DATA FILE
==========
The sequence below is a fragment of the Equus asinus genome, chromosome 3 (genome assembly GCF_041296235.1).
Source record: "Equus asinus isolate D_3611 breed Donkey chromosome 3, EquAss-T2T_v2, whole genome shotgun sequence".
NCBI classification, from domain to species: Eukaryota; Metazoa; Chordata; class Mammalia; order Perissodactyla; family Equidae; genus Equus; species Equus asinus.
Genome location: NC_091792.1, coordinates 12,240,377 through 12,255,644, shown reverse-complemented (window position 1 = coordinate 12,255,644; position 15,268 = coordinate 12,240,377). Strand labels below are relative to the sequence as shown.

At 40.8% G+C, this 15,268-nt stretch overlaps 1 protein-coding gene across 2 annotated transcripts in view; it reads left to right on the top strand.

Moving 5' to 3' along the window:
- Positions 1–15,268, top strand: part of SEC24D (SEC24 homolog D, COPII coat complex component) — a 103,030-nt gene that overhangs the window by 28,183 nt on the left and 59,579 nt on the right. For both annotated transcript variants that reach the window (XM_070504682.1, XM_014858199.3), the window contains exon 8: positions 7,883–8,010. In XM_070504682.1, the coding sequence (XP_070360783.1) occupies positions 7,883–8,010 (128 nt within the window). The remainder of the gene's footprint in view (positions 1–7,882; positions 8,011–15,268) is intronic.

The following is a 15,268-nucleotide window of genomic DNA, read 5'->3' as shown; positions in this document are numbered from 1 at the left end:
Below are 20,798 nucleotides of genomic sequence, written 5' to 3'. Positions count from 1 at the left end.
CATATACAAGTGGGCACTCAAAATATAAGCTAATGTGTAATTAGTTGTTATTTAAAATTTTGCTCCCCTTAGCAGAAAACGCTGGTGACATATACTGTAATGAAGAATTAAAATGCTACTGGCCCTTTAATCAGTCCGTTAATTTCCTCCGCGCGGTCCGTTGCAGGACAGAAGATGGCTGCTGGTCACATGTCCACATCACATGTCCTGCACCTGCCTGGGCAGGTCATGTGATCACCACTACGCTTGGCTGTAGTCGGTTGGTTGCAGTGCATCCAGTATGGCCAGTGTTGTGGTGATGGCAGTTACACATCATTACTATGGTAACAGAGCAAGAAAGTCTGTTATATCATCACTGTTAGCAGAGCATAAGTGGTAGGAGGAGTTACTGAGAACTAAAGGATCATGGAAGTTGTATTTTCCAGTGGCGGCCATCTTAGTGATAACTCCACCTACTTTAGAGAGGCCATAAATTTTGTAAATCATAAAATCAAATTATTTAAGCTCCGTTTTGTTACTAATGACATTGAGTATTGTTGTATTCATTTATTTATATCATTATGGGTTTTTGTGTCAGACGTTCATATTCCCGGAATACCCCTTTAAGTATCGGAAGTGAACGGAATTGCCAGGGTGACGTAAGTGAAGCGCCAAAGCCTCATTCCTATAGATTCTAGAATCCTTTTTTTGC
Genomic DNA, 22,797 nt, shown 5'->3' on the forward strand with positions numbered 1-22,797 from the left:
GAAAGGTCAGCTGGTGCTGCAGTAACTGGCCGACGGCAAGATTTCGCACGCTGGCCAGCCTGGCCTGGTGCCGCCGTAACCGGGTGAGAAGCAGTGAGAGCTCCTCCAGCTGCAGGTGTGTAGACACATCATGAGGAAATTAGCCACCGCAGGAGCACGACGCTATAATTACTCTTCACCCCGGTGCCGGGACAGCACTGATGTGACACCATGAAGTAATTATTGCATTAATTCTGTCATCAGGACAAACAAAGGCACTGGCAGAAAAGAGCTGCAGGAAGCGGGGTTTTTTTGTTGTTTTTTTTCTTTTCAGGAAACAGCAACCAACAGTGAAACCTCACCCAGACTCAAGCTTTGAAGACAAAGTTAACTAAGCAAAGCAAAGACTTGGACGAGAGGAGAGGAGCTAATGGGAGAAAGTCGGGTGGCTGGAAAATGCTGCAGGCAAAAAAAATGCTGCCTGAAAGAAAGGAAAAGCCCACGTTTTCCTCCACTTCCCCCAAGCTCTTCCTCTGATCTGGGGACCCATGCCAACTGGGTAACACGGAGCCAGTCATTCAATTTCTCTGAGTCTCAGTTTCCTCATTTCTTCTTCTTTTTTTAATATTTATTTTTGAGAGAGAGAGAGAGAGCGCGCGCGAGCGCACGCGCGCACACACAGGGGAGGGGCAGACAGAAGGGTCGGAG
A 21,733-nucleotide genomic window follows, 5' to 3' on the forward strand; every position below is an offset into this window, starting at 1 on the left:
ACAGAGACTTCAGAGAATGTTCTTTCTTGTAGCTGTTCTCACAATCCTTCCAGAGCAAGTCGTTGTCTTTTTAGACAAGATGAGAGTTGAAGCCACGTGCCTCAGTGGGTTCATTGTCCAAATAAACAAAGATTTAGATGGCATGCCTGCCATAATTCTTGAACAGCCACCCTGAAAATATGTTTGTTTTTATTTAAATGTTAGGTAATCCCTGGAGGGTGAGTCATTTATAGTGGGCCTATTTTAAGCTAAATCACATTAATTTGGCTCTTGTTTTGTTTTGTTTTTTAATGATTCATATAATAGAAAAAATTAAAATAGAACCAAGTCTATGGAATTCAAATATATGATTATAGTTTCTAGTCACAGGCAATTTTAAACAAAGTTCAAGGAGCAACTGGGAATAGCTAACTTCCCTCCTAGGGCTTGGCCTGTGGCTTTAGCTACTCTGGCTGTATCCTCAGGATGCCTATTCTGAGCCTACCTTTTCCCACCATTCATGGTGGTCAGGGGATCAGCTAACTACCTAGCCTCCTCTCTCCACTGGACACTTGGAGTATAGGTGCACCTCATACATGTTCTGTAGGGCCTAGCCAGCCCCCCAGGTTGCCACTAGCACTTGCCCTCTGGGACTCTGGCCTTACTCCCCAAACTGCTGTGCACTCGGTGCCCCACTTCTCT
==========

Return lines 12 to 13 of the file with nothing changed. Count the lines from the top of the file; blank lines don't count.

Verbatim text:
GAAAGGTCAGCTGGTGCTGCAGTAACTGGCCGACGGCAAGATTTCGCACGCTGGCCAGCCTGGCCTGGTGCCGCCGTAACCGGGTGAGAAGCAGTGAGAGCTCCTCCAGCTGCAGGTGTGTAGACACATCATGAGGAAATTAGCCACCGCAGGAGCACGACGCTATAATTACTCTTCACCCCGGTGCCGGGACAGCACTGATGTGACACCATGAAGTAATTATTGCATTAATTCTGTCATCAGGACAAACAAAGGCACTGGCAGAAAAGAGCTGCAGGAAGCGGGGTTTTTTTGTTGTTTTTTTTCTTTTCAGGAAACAGCAACCAACAGTGAAACCTCACCCAGACTCAAGCTTTGAAGACAAAGTTAACTAAGCAAAGCAAAGACTTGGACGAGAGGAGAGGAGCTAATGGGAGAAAGTCGGGTGGCTGGAAAATGCTGCAGGCAAAAAAAATGCTGCCTGAAAGAAAGGAAAAGCCCACGTTTTCCTCCACTTCCCCCAAGCTCTTCCTCTGATCTGGGGACCCATGCCAACTGGGTAACACGGAGCCAGTCATTCAATTTCTCTGAGTCTCAGTTTCCTCATTTCTTCTTCTTTTTTTAATATTTATTTTTGAGAGAGAGAGAGAGAGCGCGCGCGAGCGCACGCGCGCACACACAGGGGAGGGGCAGACAGAAGGGTCGGAG
A 21,733-nucleotide genomic window follows, 5' to 3' on the forward strand; every position below is an offset into this window, starting at 1 on the left: